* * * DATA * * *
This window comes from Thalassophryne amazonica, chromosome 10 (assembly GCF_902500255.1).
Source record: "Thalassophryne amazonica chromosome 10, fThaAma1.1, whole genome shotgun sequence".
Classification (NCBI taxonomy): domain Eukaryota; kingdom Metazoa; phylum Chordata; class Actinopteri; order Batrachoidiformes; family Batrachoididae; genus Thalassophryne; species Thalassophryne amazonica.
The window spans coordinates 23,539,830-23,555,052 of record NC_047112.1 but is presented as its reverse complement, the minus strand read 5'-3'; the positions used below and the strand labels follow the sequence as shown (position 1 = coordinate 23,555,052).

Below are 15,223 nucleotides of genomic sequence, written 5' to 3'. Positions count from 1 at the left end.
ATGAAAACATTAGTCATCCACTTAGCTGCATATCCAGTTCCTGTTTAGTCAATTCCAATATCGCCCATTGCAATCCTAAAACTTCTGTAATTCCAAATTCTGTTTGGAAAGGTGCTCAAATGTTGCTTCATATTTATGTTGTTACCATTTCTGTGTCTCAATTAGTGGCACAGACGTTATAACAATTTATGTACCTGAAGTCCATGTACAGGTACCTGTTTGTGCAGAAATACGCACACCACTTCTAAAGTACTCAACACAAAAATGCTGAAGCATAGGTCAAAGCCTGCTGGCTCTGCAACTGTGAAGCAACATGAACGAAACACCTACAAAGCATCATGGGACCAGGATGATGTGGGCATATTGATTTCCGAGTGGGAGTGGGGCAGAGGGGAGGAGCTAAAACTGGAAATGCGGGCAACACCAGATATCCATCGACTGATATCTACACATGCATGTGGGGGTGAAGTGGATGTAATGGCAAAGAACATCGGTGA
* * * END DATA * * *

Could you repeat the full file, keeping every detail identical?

This window comes from Thalassophryne amazonica, chromosome 10 (assembly GCF_902500255.1).
Source record: "Thalassophryne amazonica chromosome 10, fThaAma1.1, whole genome shotgun sequence".
Classification (NCBI taxonomy): domain Eukaryota; kingdom Metazoa; phylum Chordata; class Actinopteri; order Batrachoidiformes; family Batrachoididae; genus Thalassophryne; species Thalassophryne amazonica.
The window spans coordinates 23,539,830-23,555,052 of record NC_047112.1 but is presented as its reverse complement, the minus strand read 5'-3'; the positions used below and the strand labels follow the sequence as shown (position 1 = coordinate 23,555,052).

Below are 15,223 nucleotides of genomic sequence, written 5' to 3'. Positions count from 1 at the left end.
ATGAAAACATTAGTCATCCACTTAGCTGCATATCCAGTTCCTGTTTAGTCAATTCCAATATCGCCCATTGCAATCCTAAAACTTCTGTAATTCCAAATTCTGTTTGGAAAGGTGCTCAAATGTTGCTTCATATTTATGTTGTTACCATTTCTGTGTCTCAATTAGTGGCACAGACGTTATAACAATTTATGTACCTGAAGTCCATGTACAGGTACCTGTTTGTGCAGAAATACGCACACCACTTCTAAAGTACTCAACACAAAAATGCTGAAGCATAGGTCAAAGCCTGCTGGCTCTGCAACTGTGAAGCAACATGAACGAAACACCTACAAAGCATCATGGGACCAGGATGATGTGGGCATATTGATTTCCGAGTGGGAGTGGGGCAGAGGGGAGGAGCTAAAACTGGAAATGCGGGCAACACCAGATATCCATCGACTGATATCTACACATGCATGTGGGGGTGAAGTGGATGTAATGGCAAAGAACATCGGTGA